But this push to make ballooning scientific also required making it gendered. And this is where “The Aeronauts” runs amok.

Scientific pursuits in the 19th century, especially those involving exploration, were understood as the prerogative of white men. The suffering required by scientific exploration — guided by Victorian values of self-discipline and hard work — was historically considered to be the privilege of those who were understood to have a free willful self, therefore excluding women and people of color. This was especially the case during Glaisher’s time, when the sciences were beginning to professionalize to establish their legitimacy as independent fields of authority.

That meant that for ballooning to become seen as a scientific endeavor, it needed to be male. As such, aeronauts specifically constructed an identity for their craft as disciplined and skilled that was in opposition to the imagined traits of women.

As a French military aeronaut put it as late as 1905, women did not make ascents because the “native timidity that increases with the kind of education they receive while piously protected under the maternal wing did not predispose them to taking bold initiatives.” He also speculated that their “nervous system” could not deal with the excitement.

This history means that Glaisher would have never been caught in a gondola with a woman, since, as it were, he already had enough trouble legitimizing ballooning as a scientific practice. Though women were central to the rise of ballooning, when it made the critical shift to legitimate science they were eliminated — at least in the most visible, prominent roles.

Women actually remained involved in ballooning, but mainly behind the scenes. The construction of a balloon was no easy task. It required agile hands to sew together the envelope, which at its highest quality was made of silk, an expensive and mercurial fabric. In Paris, the then-ballooning capital of the world, that task was allocated to talented women who constituted spillover labor from the city’s thriving clothing industry. To Harper’s credit, we see a brief glimpse of this labor.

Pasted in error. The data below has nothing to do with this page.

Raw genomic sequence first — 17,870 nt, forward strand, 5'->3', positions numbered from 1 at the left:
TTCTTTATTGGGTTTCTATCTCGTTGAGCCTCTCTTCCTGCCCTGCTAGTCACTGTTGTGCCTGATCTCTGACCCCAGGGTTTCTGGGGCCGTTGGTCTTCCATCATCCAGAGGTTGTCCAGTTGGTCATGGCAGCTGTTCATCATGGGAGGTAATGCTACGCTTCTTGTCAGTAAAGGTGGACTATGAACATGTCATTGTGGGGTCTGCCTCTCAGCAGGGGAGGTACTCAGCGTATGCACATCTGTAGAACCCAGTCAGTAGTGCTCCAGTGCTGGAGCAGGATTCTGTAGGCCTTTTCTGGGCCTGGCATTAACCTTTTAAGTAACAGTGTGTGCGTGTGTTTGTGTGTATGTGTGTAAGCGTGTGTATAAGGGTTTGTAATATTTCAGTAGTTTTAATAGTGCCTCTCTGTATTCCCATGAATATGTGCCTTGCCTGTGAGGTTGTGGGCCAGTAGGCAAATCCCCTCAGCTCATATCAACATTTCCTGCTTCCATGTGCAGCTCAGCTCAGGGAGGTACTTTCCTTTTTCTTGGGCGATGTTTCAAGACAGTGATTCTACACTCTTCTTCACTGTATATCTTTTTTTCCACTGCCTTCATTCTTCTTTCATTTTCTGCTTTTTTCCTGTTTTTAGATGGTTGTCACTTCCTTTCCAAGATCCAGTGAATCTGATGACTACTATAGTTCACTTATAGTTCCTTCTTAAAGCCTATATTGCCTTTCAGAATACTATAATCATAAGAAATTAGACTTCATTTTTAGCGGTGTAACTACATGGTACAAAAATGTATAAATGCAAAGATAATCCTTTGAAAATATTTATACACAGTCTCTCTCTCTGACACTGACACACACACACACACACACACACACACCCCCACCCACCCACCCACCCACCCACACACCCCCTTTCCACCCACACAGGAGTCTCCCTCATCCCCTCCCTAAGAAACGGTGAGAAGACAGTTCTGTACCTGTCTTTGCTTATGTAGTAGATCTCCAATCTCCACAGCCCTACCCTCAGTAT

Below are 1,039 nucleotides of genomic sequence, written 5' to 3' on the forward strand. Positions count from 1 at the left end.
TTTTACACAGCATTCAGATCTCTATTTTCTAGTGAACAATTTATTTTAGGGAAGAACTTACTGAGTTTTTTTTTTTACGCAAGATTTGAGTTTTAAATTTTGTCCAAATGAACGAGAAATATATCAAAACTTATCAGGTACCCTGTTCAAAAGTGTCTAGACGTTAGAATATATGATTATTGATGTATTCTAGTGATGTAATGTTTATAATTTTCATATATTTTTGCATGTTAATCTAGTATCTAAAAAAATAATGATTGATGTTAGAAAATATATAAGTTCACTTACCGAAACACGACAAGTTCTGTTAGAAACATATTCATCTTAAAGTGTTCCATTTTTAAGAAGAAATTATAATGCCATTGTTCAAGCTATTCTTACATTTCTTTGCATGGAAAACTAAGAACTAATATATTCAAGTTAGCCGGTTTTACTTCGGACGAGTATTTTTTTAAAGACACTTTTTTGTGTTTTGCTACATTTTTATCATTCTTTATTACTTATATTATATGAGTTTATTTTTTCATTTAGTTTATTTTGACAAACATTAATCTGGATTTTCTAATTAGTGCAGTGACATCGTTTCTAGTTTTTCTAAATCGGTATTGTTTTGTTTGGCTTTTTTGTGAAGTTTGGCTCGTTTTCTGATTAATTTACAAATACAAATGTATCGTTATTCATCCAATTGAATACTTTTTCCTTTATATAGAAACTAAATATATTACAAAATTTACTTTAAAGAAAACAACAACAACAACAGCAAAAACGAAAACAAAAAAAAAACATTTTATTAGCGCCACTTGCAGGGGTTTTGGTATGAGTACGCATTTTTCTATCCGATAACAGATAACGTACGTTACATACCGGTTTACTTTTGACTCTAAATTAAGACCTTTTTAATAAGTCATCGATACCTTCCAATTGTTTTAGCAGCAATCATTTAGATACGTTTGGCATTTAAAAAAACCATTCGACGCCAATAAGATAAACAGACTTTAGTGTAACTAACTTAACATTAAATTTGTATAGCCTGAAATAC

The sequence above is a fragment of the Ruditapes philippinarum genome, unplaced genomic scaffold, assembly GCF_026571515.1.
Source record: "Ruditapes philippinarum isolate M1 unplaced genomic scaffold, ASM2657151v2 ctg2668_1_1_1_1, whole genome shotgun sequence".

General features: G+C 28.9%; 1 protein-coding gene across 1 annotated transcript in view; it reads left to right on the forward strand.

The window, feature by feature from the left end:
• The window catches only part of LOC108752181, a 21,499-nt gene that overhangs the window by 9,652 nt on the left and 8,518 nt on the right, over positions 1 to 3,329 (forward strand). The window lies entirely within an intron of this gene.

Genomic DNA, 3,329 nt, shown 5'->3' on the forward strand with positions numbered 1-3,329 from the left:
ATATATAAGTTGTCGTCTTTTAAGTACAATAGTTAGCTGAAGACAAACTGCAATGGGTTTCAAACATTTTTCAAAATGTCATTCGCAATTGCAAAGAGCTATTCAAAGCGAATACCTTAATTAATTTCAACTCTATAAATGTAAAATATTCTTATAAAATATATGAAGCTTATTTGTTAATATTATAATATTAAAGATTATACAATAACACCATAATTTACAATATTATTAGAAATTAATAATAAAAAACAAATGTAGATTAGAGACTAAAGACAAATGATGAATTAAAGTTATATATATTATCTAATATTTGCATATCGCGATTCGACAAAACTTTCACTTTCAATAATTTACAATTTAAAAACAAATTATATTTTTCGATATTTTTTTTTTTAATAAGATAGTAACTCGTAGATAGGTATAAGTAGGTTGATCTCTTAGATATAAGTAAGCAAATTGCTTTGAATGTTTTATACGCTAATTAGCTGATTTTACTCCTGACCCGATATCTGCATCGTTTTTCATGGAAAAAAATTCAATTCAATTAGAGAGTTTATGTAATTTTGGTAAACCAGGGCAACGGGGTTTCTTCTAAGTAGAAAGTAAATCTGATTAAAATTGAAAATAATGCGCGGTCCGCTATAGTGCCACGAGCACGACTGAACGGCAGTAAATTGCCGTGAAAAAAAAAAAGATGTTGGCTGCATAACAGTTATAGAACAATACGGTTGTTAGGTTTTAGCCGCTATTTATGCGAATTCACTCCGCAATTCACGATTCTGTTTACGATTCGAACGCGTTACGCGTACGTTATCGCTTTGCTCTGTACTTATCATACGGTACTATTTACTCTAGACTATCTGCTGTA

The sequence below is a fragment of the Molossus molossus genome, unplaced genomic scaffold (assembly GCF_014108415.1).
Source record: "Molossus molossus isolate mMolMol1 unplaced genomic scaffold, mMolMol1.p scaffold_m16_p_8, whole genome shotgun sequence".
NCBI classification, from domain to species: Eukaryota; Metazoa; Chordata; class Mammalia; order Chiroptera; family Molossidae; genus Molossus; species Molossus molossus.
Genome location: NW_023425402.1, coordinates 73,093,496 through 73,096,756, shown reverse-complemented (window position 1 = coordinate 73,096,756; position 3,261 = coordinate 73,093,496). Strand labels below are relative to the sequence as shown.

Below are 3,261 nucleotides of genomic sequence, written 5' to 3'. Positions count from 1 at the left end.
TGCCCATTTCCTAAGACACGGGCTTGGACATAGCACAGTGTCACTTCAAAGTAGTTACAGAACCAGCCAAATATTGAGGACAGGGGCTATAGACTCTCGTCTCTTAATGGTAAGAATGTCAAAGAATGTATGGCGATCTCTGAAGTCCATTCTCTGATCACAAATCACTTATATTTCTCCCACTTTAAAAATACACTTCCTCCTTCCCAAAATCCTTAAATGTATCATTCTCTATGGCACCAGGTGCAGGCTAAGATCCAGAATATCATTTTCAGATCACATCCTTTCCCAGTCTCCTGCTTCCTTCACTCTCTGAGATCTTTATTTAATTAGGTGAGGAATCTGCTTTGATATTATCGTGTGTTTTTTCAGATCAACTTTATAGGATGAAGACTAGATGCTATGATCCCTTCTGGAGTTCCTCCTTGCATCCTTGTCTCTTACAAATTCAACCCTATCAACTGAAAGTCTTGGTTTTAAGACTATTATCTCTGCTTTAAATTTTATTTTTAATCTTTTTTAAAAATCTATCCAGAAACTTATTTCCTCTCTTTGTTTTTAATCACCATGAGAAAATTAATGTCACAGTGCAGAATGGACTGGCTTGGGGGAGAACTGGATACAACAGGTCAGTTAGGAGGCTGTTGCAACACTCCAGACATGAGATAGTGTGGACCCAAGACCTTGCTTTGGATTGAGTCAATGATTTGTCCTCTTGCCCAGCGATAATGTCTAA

At the turn of the 20th century, women cannily worked their way to more prominence in aeronautic pursuits and made record-breaking ascents of their own. However, they remained marginalized from the scientific committees in the newly formed Aero Clubs, whose leaders conceived of female participation serving a supporting role in the hopes that feminine social skills and maternal instincts would help cultivate a new generation of male aeronauts. In short, they were critical in matters of organization but excluded from positions of leadership — a pattern that is all too familiar.

Harper has justified the decision to transform Henry Coxwell into Amelia Wren as a political act of representation. As he told Time magazine: “I think we need more strong, brilliant, interesting female characters. And science, like the film industry, has long been subject to gender bias. We need to be active in our pursuit to redress that.”

And Harper is right about this. But the quality and accuracy of that representation is just as important. Harper’s decision to transform Coxwell into Wren is well-intentioned (and, with Jones taking on the role, financially savvy), but it also risks erasing the complex structural forces that prevented a character like her from existing in real life in the first place. The modern sciences were built on exclusionary mechanisms that could not be breached by a plucky disposition and a “lean-in” attitude. Obscuring that makes it harder to tackle the very real gender gap that remains in STEM today. We can only reform the exclusionary, gendered culture by understanding its roots and their legacy.